Using regular expressions provides us with enormous power but reading and understanding complex regular expressions is not an easy task. I noticed, for many people, it feels much easier to write a regular expression than to read it.

This is probably true regardless of the host language but in Perl we tend to use regexes much more than in other languages.

In my humble opinion, the ease of understanding regexes is just a question of practice.

If you practice it enough, you will stop seeing them as a set of random characters.

So in a number of writings I'll take regex examples from open source projects and I'll try to understand and explain them. I don't have a clear path yet. I hope after seeing and writing about a few examples I'll have a better understanding how to explain the regexes and the process of understanding them in a coherent way.

Some of the regexes will be simple ones. I am still practicing the explanation too.

Command line parameters

Looking at Getopt::Std I saw a line like this:

while (@ARGV && ($_ = $ARGV[0]) =~ /^-(.)(.*)/) {

The regex /^-(.)(.*)/ is quite simple. ^ at the beginning of the string there must be a dash -. After that any character matched by . and captured by the parentheses (.) into $1. The (.*) will capture any leftover characters from the string.

So this regex will match things like "-a", "-abc", or "--xyz" (the (.) will match the 2nd dash), but it won't match "abc".

This is of course not surprising as the purpose of Getopt::Std is to handle command line parameters with single leading dash. (There are more powerful ways to handle command line parameters, but right now we only care about the regex.)

Look-ahead assertion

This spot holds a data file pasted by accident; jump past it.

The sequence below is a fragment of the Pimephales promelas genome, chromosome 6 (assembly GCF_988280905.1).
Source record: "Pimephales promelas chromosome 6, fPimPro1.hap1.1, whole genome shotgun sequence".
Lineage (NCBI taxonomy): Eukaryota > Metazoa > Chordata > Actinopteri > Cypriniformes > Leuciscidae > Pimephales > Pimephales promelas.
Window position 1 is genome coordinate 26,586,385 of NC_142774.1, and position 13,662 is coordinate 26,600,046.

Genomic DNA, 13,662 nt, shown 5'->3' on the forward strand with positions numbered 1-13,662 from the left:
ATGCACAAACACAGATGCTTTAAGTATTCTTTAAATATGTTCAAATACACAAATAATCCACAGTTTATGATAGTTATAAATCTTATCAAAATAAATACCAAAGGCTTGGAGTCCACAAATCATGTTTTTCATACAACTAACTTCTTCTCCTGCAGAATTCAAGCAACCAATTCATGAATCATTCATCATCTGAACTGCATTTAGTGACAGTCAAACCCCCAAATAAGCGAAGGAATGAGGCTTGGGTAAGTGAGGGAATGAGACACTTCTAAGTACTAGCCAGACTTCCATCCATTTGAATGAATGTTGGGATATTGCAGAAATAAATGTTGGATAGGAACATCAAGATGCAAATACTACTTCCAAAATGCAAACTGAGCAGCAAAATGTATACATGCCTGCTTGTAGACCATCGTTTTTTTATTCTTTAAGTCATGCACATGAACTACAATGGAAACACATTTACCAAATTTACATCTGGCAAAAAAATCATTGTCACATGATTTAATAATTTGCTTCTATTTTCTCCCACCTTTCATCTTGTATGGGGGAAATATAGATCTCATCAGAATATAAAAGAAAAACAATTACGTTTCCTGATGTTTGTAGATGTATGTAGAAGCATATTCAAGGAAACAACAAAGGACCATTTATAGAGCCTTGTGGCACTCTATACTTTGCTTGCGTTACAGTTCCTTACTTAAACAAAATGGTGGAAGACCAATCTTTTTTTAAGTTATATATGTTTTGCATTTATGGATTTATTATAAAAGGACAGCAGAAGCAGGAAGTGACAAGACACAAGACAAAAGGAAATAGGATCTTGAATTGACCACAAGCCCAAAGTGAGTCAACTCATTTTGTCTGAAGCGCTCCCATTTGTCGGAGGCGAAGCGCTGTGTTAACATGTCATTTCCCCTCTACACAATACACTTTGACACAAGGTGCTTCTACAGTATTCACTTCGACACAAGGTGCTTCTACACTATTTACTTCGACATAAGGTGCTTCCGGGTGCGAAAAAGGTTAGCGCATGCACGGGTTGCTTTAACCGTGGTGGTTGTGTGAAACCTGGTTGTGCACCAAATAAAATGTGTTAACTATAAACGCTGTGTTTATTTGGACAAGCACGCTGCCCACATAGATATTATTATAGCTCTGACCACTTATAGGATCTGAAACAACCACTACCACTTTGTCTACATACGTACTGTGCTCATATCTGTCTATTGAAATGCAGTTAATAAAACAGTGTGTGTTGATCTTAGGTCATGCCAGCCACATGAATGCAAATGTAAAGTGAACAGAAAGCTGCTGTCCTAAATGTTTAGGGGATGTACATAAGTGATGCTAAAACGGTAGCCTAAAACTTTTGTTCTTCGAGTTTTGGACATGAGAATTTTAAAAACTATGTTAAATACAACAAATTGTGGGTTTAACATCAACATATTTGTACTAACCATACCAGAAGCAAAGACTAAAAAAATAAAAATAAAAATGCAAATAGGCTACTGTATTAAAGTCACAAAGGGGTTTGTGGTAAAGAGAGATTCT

Still in Getopt::Std I saw these two lines:

my (@witharg) = ($args =~ /(\S)\s*:/g);
my (@rest) = ($args =~ /([^\s:])(?!\s*:)/g);

The first one is very simple. (\S) captures a single non-white space character then \s* will eat all white spaces (but does not require any) and then a colon : is required. The whole thing is matched globally (because of the /g at the end, and will return the non-whitespace characters matched by (\S).

So if $args = 'a: b : cde: +: -', the @witharg will be ('a', 'b', 'e', '+').

Those are the flags that need to come with a value.

I am not sure why does this code accept any non-word character as flag but maybe that's just my conservative view.

The second regex is a bit more complex. It has two groups. The first one ([^\s:]) captures a (single) character that is NOT white-space and NOT colon. (so it can be a letter or another special character). The second group (?!\s*:) is a zero-width negative look-ahead assertion. Disregard the ?! and you will see it tries to match 0 or more white spaces followed by a colon. The leading ?! means that this is a zero-width negative look-ahead, which means there is either no colon after the first group matched or if there is a colon it is separated by at least one non-space character from the match of the first group.

So if we try to match with the same string 'a: b : cde: +: -' we'll get the list of the other non-whitespace and non-colon character: ('c', 'd', '-')


$has_pod = 1, last if /^=(pod|head1)/;

This code is easy. ^ - at the beginning there is an equal sign = followed by either the word "pod" or the word "head1".

It is not checked if the string is =podcast or =head123. Both of these will be accepted.

For more example look at the regex cheat-sheet and the links from there.